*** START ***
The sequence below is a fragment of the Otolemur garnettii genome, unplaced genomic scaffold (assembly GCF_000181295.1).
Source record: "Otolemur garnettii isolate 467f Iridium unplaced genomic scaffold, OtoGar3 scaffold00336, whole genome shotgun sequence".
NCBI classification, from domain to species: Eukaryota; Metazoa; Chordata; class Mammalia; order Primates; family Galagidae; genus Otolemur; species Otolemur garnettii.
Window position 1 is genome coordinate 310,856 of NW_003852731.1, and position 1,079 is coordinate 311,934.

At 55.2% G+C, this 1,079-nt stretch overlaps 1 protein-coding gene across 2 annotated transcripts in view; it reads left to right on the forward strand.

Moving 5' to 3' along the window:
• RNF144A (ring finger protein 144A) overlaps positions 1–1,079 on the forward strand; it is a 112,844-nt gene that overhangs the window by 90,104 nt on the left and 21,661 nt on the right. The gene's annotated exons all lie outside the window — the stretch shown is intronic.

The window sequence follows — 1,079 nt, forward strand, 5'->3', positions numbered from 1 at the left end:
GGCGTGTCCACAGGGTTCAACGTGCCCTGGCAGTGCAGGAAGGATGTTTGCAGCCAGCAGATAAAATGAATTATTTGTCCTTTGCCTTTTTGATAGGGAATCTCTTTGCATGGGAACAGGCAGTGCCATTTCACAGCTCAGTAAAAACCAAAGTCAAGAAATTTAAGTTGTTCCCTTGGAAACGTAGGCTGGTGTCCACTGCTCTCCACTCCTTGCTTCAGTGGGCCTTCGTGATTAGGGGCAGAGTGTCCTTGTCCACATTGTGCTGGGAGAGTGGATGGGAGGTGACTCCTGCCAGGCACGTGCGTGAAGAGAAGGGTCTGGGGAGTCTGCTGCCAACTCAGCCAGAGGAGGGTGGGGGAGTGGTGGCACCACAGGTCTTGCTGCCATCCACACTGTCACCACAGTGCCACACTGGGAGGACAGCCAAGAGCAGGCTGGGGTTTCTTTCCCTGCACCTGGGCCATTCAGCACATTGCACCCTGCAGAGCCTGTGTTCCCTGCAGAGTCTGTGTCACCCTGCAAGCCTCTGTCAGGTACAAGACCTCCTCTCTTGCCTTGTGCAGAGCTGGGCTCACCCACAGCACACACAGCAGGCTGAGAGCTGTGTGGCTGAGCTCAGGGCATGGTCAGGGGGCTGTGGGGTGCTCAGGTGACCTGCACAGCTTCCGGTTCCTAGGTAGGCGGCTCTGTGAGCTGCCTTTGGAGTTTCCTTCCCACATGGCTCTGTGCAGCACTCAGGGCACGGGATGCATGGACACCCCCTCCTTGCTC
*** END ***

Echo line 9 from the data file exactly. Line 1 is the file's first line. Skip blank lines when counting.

GGCGTGTCCACAGGGTTCAACGTGCCCTGGCAGTGCAGGAAGGATGTTTGCAGCCAGCAGATAAAATGAATTATTTGTCCTTTGCCTTTTTGATAGGGAATCTCTTTGCATGGGAACAGGCAGTGCCATTTCACAGCTCAGTAAAAACCAAAGTCAAGAAATTTAAGTTGTTCCCTTGGAAACGTAGGCTGGTGTCCACTGCTCTCCACTCCTTGCTTCAGTGGGCCTTCGTGATTAGGGGCAGAGTGTCCTTGTCCACATTGTGCTGGGAGAGTGGATGGGAGGTGACTCCTGCCAGGCACGTGCGTGAAGAGAAGGGTCTGGGGAGTCTGCTGCCAACTCAGCCAGAGGAGGGTGGGGGAGTGGTGGCACCACAGGTCTTGCTGCCATCCACACTGTCACCACAGTGCCACACTGGGAGGACAGCCAAGAGCAGGCTGGGGTTTCTTTCCCTGCACCTGGGCCATTCAGCACATTGCACCCTGCAGAGCCTGTGTTCCCTGCAGAGTCTGTGTCACCCTGCAAGCCTCTGTCAGGTACAAGACCTCCTCTCTTGCCTTGTGCAGAGCTGGGCTCACCCACAGCACACACAGCAGGCTGAGAGCTGTGTGGCTGAGCTCAGGGCATGGTCAGGGGGCTGTGGGGTGCTCAGGTGACCTGCACAGCTTCCGGTTCCTAGGTAGGCGGCTCTGTGAGCTGCCTTTGGAGTTTCCTTCCCACATGGCTCTGTGCAGCACTCAGGGCACGGGATGCATGGACACCCCCTCCTTGCTC